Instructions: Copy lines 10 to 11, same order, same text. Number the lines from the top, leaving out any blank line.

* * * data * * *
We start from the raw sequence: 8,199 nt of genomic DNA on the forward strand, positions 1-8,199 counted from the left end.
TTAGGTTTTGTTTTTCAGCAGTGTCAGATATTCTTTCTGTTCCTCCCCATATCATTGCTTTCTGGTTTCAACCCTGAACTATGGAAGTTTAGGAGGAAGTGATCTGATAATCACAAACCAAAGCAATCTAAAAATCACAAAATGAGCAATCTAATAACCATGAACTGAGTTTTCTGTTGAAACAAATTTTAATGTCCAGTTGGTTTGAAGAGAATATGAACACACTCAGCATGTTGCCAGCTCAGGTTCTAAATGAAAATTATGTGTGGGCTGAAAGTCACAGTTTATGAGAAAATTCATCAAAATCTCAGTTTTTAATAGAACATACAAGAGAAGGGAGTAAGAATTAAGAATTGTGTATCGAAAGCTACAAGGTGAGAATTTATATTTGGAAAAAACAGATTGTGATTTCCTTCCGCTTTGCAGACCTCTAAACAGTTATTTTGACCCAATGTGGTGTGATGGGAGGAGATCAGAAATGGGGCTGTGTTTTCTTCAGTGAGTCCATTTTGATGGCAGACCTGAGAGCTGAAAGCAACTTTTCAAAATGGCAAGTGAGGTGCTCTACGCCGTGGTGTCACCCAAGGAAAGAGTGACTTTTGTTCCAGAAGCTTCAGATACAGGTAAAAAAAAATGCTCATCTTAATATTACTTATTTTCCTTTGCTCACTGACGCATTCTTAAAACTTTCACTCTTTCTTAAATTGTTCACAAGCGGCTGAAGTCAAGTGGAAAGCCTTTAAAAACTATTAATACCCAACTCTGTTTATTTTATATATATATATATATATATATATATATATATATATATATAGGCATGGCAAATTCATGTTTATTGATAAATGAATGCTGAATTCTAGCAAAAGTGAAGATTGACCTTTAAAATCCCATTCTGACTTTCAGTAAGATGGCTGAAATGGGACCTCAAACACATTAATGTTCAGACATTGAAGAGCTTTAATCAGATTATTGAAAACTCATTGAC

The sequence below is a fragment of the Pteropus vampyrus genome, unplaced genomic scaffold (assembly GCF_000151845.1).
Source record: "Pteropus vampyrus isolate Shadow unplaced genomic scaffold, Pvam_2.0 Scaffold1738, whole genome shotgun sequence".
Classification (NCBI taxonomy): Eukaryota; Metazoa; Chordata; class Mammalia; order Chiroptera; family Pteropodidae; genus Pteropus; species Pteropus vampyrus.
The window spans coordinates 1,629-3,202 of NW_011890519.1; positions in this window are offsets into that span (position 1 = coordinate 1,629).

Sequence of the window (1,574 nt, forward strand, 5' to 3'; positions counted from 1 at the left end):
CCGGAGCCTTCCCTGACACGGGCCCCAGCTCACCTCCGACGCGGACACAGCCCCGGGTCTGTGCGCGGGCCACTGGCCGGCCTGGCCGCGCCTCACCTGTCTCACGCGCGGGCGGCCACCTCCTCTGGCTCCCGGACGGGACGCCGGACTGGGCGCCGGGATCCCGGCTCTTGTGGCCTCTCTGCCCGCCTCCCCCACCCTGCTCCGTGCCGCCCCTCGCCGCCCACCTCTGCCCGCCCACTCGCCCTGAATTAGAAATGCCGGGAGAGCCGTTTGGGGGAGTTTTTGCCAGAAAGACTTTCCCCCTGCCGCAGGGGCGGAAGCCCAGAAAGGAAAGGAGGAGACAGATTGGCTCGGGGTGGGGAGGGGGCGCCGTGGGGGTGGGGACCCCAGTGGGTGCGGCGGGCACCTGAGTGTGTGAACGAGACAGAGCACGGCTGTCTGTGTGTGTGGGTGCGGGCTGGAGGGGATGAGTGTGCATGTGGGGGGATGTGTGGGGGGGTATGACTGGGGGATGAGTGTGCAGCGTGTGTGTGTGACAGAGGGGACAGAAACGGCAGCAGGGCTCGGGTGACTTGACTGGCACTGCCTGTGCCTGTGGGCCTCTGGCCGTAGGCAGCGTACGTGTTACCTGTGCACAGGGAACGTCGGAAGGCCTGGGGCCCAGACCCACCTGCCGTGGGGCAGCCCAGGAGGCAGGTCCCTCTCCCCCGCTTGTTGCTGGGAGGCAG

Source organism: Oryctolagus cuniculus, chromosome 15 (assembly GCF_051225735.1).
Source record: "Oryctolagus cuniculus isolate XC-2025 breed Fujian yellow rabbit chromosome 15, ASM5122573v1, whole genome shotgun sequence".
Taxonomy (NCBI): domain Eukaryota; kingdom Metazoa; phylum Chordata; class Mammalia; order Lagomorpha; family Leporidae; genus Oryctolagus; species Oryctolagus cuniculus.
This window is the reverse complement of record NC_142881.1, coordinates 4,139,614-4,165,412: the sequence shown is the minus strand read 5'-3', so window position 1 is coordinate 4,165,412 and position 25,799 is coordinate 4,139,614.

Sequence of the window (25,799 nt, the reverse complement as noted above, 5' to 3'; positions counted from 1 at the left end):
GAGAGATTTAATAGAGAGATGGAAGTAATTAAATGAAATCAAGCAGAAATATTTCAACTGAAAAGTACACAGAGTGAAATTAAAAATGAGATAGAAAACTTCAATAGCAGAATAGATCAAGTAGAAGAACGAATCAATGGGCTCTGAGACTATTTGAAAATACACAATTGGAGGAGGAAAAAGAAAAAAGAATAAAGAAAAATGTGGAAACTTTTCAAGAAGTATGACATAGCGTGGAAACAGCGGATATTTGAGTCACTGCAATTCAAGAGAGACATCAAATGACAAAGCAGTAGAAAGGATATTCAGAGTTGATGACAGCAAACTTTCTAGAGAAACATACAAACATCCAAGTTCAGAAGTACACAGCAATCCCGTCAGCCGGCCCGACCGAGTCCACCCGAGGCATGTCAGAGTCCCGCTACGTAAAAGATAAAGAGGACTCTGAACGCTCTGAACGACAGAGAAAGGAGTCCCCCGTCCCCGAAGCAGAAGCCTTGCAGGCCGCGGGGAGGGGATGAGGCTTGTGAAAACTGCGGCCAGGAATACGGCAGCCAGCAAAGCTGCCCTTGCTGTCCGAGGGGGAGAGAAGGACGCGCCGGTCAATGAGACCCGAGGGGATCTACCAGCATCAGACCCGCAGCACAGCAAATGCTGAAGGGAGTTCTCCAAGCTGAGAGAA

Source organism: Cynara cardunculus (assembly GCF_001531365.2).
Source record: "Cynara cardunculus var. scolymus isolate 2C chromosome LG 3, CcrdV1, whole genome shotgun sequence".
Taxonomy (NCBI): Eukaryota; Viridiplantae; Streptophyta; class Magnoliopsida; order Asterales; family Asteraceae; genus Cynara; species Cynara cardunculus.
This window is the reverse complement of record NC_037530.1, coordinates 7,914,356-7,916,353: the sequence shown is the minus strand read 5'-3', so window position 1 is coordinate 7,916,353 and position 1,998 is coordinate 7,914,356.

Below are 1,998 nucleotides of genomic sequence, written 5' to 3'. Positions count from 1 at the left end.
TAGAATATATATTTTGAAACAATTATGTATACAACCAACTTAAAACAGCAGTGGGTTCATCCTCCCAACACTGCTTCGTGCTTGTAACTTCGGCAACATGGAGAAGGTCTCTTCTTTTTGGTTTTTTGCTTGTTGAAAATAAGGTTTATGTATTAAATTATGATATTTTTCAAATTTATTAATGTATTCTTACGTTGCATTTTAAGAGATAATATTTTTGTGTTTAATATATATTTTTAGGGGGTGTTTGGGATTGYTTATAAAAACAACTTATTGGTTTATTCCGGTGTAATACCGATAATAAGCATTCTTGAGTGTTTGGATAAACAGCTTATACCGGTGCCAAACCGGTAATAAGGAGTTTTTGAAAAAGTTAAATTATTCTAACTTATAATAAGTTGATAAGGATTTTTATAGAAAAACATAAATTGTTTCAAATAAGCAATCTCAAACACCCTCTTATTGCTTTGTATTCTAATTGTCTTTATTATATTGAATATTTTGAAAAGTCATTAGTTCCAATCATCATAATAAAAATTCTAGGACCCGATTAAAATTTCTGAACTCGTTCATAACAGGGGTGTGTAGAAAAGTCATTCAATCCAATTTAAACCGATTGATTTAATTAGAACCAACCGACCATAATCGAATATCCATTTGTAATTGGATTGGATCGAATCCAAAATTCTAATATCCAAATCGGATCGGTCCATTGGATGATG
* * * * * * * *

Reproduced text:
Source record: "Oryctolagus cuniculus isolate XC-2025 breed Fujian yellow rabbit chromosome 15, ASM5122573v1, whole genome shotgun sequence".
Taxonomy (NCBI): domain Eukaryota; kingdom Metazoa; phylum Chordata; class Mammalia; order Lagomorpha; family Leporidae; genus Oryctolagus; species Oryctolagus cuniculus.